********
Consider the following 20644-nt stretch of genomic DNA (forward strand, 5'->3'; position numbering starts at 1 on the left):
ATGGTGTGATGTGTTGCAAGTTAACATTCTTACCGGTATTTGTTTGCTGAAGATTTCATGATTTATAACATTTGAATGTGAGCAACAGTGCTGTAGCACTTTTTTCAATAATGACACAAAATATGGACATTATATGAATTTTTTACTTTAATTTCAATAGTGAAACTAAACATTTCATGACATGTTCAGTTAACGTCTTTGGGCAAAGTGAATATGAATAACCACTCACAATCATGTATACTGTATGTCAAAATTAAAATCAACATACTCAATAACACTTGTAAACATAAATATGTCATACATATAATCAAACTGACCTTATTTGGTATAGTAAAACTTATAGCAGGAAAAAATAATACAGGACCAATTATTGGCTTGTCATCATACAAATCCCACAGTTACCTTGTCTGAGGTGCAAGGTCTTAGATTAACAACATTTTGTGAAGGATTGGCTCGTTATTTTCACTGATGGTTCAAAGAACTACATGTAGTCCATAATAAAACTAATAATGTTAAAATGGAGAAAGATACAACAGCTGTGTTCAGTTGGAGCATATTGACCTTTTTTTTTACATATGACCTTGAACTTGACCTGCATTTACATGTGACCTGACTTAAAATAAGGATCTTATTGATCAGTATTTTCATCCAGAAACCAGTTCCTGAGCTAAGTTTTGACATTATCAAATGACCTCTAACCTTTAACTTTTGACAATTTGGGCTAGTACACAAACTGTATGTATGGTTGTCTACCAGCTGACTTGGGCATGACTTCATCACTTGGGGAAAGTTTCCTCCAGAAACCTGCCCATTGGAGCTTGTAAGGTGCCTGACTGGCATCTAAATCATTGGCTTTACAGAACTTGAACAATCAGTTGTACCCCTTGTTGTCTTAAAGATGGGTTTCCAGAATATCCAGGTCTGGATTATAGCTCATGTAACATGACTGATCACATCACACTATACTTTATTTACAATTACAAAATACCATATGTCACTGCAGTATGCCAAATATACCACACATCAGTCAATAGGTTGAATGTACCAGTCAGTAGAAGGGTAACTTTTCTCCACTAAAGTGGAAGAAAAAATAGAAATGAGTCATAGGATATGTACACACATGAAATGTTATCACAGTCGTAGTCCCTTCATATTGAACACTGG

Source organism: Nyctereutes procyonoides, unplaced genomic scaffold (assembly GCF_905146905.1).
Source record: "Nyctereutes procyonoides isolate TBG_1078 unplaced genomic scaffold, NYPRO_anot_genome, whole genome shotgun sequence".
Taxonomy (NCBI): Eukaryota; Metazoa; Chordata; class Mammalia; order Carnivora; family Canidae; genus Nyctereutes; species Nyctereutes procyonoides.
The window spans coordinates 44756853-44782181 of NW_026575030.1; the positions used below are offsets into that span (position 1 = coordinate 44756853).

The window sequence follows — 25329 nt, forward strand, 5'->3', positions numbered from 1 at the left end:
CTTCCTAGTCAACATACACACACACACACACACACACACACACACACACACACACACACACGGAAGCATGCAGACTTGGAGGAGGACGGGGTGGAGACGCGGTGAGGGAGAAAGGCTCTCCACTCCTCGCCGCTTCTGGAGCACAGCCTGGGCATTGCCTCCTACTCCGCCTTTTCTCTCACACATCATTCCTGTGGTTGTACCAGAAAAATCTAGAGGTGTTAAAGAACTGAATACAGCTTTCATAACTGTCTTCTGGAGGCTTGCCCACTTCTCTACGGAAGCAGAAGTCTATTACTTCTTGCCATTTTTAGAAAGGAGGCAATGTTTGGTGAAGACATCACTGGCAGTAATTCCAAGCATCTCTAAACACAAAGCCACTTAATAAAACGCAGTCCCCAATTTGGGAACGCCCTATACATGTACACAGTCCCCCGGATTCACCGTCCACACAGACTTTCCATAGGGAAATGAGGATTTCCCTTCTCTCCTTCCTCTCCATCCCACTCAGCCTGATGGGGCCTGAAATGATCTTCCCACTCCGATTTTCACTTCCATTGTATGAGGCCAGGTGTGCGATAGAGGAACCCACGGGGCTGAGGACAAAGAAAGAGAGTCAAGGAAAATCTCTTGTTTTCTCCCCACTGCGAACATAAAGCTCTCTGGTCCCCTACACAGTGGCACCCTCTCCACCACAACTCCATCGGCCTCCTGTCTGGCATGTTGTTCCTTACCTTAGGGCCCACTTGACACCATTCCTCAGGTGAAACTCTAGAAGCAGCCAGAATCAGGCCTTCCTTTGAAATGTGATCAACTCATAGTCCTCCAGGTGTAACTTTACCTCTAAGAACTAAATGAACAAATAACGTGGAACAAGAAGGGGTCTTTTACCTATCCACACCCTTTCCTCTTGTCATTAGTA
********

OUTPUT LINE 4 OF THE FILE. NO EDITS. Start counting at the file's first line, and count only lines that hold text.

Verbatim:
Source record: "Nyctereutes procyonoides isolate TBG_1078 unplaced genomic scaffold, NYPRO_anot_genome, whole genome shotgun sequence".